Why save into a pension?

Retirement planning can seem complicated, but it is worth taking the time to understand how pensions really work. Otherwise, later down the line, you may not be in the right position to live the life you want to lead after you retire.

Early planning is critical nowadays

It can be hard enough deciding what you want for dinner, let alone plan you retirement! However, the simple fact is that most people in the UK aren’t saving nearly enough to give them the standard of living they need or want when they retire. Most people are entitled to the state pension, but this normally amounts to just over one hundred and fifty pounds a week. Then there is automatic enrolment – many people will make contributions to their workplace pension under the illusion that they will have enough income to achieve their objectives, without having checked or having a clear picture of what their retirement will look like. In reality, none of us really have a clue what we are doing about our retirement until we sit down with a qualified professional. The value of pensions and the income they produce can fall as well as rise, so you may get back less than you invested. Tax treatment varies according to individual circumstance and is subject to change. Transferring out of a final salary pension is unlikely to be in the best interest of most people. To ensure a more comfortable income you might need to top up your workplace pension or save into an additional private pension. Start now and the contributions are likely to be a lot less than a few years down the line.

Tax relief advantages of saving into a pension

There are benefits to saving into a pension. Essentially, a pension is a long-term savings plan with tax relief. The contributions you pay into your pension benefit from tax relief and aren’t subject to tax while they’re invested. Contributions are made up of your own money and some of your earnings, that would otherwise have gone to the government as tax, which is put into your pension pot. It is important to note that tax treatment varies according to individual circumstances and is subject to change. The Financial Conduct Authority does not regulate taxation advice, so Unividual is not authorised to advise on tax – this is what accountants do. However, what we do is ensure you do not pay more tax than you should. It is good to have a financial planner and accountant working together to achieve what you need. Whether you are in your 20s or 40s, don’t miss out on a tax-efficient way of saving.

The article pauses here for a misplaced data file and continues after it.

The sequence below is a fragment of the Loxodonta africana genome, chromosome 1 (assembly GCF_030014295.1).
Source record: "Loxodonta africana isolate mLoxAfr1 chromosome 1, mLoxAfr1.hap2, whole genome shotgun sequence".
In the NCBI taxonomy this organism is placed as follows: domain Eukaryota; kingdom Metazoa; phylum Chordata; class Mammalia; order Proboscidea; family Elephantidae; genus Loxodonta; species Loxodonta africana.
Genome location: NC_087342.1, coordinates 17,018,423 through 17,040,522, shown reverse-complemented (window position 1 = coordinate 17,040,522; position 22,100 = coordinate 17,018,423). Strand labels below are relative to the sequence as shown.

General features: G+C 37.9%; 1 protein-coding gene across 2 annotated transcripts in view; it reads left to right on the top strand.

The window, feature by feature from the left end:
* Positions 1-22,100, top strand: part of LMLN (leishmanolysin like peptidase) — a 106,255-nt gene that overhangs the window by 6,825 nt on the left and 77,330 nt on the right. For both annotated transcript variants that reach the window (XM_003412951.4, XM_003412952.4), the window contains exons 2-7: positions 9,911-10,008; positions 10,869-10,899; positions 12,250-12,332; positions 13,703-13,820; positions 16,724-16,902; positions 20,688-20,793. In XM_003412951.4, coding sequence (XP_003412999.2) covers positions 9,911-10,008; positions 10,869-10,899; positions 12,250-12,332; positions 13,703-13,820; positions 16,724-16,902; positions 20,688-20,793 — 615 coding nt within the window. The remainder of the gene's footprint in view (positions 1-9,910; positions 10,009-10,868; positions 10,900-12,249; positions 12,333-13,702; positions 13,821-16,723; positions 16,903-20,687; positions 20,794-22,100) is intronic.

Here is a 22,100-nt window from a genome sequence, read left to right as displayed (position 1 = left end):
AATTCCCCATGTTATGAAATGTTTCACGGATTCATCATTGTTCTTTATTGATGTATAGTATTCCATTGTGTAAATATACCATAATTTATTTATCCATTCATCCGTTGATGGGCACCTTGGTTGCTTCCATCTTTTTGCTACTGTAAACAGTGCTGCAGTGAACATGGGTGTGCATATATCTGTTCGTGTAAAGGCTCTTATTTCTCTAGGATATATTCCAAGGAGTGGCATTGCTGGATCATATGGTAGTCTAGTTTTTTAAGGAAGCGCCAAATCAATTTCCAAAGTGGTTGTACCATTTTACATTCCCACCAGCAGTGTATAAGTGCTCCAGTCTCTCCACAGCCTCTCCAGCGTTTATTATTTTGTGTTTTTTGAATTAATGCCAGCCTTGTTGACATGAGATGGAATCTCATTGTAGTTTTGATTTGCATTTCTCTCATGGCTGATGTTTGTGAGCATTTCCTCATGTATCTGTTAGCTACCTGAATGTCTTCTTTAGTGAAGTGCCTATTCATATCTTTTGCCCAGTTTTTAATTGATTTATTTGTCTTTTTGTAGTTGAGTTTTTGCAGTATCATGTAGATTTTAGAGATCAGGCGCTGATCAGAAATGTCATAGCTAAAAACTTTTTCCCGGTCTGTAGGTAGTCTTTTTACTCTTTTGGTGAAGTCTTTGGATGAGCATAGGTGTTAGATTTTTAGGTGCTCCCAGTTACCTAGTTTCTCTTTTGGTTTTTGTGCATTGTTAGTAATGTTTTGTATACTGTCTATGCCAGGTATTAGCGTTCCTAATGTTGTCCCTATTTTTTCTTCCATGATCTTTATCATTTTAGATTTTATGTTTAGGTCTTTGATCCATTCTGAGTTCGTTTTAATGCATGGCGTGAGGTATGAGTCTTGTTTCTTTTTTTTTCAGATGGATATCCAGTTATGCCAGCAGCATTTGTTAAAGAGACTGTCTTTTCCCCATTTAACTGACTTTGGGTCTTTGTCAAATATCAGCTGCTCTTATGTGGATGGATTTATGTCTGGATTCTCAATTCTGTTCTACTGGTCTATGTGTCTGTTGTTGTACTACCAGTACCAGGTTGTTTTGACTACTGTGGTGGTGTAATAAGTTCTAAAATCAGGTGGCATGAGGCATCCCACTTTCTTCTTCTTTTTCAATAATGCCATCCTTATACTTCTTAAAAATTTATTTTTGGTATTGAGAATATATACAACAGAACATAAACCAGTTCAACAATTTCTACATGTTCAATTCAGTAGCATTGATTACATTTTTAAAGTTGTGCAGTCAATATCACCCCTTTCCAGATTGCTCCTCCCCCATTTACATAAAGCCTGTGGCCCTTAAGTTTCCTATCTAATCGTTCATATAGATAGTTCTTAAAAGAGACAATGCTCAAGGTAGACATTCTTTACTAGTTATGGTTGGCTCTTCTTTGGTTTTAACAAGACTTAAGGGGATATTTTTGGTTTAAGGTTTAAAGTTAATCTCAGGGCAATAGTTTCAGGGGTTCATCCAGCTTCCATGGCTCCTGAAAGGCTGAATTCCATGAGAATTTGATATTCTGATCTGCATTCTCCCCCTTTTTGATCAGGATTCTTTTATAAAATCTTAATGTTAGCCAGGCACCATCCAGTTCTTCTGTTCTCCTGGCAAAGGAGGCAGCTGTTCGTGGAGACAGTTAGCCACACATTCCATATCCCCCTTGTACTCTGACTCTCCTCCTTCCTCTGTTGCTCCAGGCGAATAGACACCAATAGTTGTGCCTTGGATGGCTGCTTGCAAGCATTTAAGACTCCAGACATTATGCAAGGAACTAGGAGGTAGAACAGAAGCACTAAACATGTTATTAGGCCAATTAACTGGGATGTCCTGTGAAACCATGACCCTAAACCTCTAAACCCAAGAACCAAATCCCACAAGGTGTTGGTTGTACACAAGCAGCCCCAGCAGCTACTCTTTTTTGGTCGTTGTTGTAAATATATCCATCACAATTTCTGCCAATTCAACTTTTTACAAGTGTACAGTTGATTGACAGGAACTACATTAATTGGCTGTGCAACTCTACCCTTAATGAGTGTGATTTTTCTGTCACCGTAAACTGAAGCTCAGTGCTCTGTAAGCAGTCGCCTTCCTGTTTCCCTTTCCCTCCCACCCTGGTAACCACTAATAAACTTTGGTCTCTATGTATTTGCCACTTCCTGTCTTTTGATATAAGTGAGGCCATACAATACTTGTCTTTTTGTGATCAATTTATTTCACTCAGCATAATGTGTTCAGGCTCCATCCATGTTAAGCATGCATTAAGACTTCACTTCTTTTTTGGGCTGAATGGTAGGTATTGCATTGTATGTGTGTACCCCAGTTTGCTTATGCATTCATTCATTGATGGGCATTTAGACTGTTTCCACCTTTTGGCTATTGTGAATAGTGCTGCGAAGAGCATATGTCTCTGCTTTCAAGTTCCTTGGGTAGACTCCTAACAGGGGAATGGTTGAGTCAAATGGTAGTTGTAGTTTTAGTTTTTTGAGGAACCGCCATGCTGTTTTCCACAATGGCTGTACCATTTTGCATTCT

How does a pension work?

Each person has a unique situation, set of objectives and circumstances, so the amount you need to save for retirement will be relative. Once you have identified these parameters with a financial planner you can start to regularly contribute to your workplace pension, or into a private pension. This pot will grow to provide you with an income in retirement. The value of pensions and the income they produce can fall as well as rise, so it is important to understand that pension planning is a long-term investment. Generally, you can access the money in your pension pot from the age of 55. When you retire, you can usually draw up to a quarter of your pension savings as a tax-free lump sum. If your pension pot is in a defined contribution scheme, you can then use the rest of the money as you choose. Unividual will give you a realistic understanding of what retirement funds you have now, and what you would need to do to retire on your desired income. Utilising a financial planner gives you accountability too, ensuring you are on track with your retirement plan and preventing any unwanted shocks or disappointments later on down the line.

How do I track down lost pensions?

Did you know that if you can’t find the details of an old pension you can track it down, free of charge, using the government’s Pension Tracing service? One of the benefits of working with Unividual is that we can help you with all that paperwork instead of you being left in the dark on your own. To find out more about pre-retirement planning, contact us today.


The FCA do not regulate auto-enrolment.

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